…The field of cognitive psychology teaches us that, when faced with a data deluge, the human mind tends to simplify the decision-making process by relying on quick and easy strategies, or what many scientists refer to as “heuristics.” Given the complexity of voting—candidates hold many, subtle positions, and voters are bombarded with information—it should come as no surprise that voters take mental shortcuts to arrive at their final decisions. Although some of these strategies, such as voting along party lines, may be reasonable, others are harder to justify, and thus call into question the very notion of the rational voter.”
Much of this article has looked at characteristics that can be seen in still photographs but movement is unsurprisingly a major part of ethos. Don Khoury, a nonverbal communication consultant in Boston, explains that, in a debate setting, most people judge politicians based on how they make them feel rather than on their talking points…
…the greater indicator of success is the least amount of negative body language, body language that conveys arrogance, insincerity, or low confidence. Covering one’s crotch, swaying, or other types of defensive body language implies vulnerability. This includes hyper blinking, fake smiles. Rapid jerking motions, hand-wringing.” Making voters uncomfortable — or appearing detached — can ruin a politician’s image, costing them valuable votes on Election Day.
The long and short of it
Height is also a big part of ethos. Voters see tall politicians as better suited for leadership, according to a 2011 survey of how people visualise their leaders. And ex-president of France Nicholas Sarkozy was widely known (and mocked) for using built up shoes, giving speeches on platforms, and standing next to short people to appear taller:
For fun, here’s how political humorist Jon Stewart (5 feet 7 inches) addressed the height issue in a debate with right wing TV host Bill O’Reilly (6 feet 4 inches) around the recent US presidential elections:
Less funny is the story of Australian politician Hajnal Ban who had a leg-lengthening operation because her credibility as a then-lawyer was frequently questioned.
The thing with Ethos is that obvious efforts to improve it are easily spotted and risk being counter-productive. For example Tony Blair’s shifting accent is often viewed with suspicion and, in 2011, newly elected Canadian member of parliament, Rathika Sitsabaiesan, attracted attention when it was discovered that her official photograph was retouched to remove her cleavage.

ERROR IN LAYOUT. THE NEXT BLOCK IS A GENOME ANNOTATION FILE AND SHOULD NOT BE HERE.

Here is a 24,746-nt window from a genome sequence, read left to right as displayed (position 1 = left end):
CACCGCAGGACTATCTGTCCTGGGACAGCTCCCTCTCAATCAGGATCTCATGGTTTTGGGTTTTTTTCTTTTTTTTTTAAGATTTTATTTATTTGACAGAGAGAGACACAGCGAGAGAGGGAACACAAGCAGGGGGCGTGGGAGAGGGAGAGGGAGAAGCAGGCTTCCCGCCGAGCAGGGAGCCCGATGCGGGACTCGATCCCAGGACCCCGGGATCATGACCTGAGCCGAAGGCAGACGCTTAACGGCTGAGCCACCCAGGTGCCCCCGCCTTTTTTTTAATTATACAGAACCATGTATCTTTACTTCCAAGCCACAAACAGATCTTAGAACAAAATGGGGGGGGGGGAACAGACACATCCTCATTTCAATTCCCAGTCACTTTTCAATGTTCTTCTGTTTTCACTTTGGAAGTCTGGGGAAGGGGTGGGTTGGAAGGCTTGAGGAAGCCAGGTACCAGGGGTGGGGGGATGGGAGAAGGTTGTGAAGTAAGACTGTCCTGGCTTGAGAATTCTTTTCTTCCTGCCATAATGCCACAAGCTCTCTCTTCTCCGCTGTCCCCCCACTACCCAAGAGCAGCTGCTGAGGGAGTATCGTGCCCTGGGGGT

And this week, The Telegraph’s Michael Deacon poked fun at Jeremy Hunt for changing his image to match his new department:
“Anxious to avoid giving the impression that he’s a lightweight doing a job for a heavyweight, Jeremy Hunt has been working hard to change his style.
His former style – chirpy voice, camply flailing arms, cheeky little quiff – made him both look and sound like a children’s TV presenter. All very well when you’re Culture Secretary, and your brief consists largely of getting people excited about the Olympics. Not quite so ideal when you’re Health Secretary, and your brief consists largely of death and misery.
Hence a shorter haircut (the quiff shorn to the humblest tuft) and a change of tone. His voice is now sad and damply gentle, his eyes sorrowful, his expression a permanently concerned frown. His speeches are full of words like “compassion”, “care”, “decency”, “needs”. Today he told the House about the importance of “the way a person is made to feel as a human being”.
For all his efforts to seem more serious, though, it remains hard to expunge the idea of him as a children’s TV presenter. When addressing matters of the deepest gravity, he sounds as if he’s announcing the death of a Blue Peter dog.”
Ethos must then appear to come naturally.